Saluton! Last week I decided to start learning Esperanto, an artificial language created in 1887 by L.L. Zamenhof, a Polish Jewish doctor who invented it as a completely regular, easy-to-learn lingua franca for the whole world to speak as a second language. Zamenhof noticed that in his native land–then a quasi-territory of the Russian Empire–speakers of Polish and his native Yiddish had to learn Russian to get governmental jobs, and were therefore at a disadvantage to native Russian speakers. A similar situation exists in the world today, were it is becoming increasingly necessary for people in all parts of the world to learn English (a confusing and illogical language if there ever was one), while Americans and other native English speakers have no motive to learn other languages. Someone from Turkey is at a disadvantage to someone from the United States simply by virtue of not speaking English natively. In well-meaning attempts to give their children an advantage in the world, many parents worldwide have attempted to bridge this gap by teaching their children only English (or some other widely spoken language), leading to the decline of linguistic diversity worldwide. Esperanto presents a viable alternative to the onslaught of English and the cultural genocide English brings with it (I write on an English-language blog). It is much, much easier to learn than any other language, and everyone starts on the same footing, since nobody speaks it natively. (Actually, there are several thousand people who speak it natively, but if you ask me that sort of spoils the point. And even so, the language is so regular and free from idioms and bizarre meaning that they are not even at anywhere near the kind of advantage over Esperanto learners as English speakers are over Esperanto learners).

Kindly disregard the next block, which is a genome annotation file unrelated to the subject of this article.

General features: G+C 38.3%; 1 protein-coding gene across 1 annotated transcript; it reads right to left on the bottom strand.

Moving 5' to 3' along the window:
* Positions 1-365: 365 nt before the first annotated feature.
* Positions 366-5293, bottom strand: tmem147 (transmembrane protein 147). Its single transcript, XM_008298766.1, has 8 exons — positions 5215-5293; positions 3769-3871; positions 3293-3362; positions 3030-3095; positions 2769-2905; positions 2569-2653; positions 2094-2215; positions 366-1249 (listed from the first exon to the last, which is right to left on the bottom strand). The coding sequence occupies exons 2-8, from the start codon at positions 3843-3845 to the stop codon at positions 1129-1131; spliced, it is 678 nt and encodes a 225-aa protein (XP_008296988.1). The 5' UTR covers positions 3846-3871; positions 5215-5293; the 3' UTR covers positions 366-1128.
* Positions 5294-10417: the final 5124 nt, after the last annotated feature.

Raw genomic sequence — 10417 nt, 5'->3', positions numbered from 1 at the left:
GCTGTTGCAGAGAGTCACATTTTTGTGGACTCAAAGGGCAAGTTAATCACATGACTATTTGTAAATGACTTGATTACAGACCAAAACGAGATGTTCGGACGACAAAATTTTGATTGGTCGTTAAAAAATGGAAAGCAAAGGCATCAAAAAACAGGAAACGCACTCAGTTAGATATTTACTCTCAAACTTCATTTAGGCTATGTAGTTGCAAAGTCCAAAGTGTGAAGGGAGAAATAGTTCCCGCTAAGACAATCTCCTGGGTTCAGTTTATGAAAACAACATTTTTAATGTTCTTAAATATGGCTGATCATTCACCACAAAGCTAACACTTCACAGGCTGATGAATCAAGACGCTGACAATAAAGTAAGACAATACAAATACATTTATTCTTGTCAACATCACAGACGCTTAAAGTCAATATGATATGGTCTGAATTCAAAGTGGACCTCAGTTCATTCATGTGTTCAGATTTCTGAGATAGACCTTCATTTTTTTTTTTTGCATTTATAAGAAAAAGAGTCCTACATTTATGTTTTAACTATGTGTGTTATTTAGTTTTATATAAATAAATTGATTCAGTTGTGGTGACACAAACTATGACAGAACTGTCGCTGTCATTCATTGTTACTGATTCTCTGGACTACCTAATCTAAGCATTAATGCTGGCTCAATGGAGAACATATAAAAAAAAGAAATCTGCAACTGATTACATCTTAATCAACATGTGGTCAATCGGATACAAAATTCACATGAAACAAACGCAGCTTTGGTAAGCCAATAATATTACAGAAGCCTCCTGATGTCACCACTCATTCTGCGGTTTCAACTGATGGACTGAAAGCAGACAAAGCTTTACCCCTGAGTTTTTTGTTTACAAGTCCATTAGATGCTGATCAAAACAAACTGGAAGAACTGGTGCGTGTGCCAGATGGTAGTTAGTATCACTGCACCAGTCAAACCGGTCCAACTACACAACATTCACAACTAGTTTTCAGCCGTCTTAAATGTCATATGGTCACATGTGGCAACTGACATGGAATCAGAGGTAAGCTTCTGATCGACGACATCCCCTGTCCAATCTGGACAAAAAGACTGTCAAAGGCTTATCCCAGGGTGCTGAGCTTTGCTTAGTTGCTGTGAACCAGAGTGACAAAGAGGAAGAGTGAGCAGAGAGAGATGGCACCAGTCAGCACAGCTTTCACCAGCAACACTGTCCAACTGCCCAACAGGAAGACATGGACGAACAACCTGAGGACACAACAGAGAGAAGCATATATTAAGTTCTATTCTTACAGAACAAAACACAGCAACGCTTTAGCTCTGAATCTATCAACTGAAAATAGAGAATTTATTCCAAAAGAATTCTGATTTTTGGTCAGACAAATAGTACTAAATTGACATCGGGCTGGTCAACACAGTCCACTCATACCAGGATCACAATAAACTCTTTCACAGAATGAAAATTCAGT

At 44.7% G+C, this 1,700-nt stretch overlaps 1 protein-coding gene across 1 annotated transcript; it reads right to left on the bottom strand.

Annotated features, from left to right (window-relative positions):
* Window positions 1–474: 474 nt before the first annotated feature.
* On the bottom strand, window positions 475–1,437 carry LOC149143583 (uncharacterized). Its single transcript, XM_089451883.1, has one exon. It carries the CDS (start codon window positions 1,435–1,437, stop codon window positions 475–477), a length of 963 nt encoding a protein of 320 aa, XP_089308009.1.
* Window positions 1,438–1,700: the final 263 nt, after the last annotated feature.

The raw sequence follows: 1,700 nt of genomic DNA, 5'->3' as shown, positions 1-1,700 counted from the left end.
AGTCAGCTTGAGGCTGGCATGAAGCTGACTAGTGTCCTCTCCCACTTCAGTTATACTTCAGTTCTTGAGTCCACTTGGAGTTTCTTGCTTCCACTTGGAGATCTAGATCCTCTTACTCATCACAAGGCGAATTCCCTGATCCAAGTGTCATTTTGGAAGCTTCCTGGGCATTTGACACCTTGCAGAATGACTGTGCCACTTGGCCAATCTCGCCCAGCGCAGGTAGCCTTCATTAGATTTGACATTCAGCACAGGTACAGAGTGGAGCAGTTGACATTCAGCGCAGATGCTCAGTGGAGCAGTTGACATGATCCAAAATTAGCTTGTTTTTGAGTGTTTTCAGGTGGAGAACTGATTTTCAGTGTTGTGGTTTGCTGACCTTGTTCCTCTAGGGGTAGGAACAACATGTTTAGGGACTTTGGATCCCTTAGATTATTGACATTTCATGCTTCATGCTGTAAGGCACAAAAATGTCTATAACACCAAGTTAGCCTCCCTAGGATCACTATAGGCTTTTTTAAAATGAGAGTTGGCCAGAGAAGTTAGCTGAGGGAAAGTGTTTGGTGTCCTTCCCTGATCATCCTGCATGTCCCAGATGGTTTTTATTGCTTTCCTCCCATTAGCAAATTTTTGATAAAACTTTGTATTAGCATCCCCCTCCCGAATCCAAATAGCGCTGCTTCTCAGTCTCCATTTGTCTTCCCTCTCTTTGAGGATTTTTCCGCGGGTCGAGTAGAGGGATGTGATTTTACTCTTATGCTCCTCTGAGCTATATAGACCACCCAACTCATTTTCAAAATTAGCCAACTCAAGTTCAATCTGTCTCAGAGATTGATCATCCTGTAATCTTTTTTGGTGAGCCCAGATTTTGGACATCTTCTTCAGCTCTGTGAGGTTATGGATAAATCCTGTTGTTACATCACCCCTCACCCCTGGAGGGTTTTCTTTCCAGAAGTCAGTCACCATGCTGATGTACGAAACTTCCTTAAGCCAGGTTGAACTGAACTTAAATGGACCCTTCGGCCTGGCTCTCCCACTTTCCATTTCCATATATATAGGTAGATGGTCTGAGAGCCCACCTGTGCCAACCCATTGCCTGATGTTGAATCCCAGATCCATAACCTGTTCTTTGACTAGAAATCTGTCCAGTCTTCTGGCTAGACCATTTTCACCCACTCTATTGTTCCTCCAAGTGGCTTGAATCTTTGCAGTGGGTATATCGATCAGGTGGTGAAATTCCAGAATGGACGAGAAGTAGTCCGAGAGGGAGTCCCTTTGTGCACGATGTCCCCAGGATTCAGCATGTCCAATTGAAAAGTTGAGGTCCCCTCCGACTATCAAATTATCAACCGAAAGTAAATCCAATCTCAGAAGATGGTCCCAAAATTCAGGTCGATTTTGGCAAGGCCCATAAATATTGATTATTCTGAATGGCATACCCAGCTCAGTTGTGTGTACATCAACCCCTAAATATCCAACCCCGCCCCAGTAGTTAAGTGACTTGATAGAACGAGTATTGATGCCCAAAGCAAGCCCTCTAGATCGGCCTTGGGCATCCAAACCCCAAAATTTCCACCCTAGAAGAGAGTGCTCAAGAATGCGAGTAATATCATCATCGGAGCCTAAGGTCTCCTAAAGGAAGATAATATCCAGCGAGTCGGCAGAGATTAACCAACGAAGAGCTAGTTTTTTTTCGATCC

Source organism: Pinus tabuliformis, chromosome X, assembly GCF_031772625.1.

Of course, for the moment (and the foreseeable future) Esperanto is not spoken by anywhere near enough people for it to function as a universal language of international communication, but it has a huge and vibrant community of speakers (2 million according to some estimates) and there is ample evidence that learning it can help you learn another foreign language. It also has a diverse and vibrant history and has been endorsed by the likes of Tolstoy, Tolkien, and Jules Verne. And, above all, it has the potential to achieve its original goal.
So where to learn it? Well, the excellent website/app Duolingo, which I’ve been using for other languages for quite some time has recently added Esperanto to their selection of languages, which is how I have been learning the language. Other resources are the website Lernu! and the Esperanto Wikipedia. I urge everyone to give it a try.
And for your listening pleasure, here is La Espero, the Esperanto anthem.
Update [August 19, 2015]: I’ve started a blog entirely in Esperanto: Esperu kaj Parolu (Hope and Speak).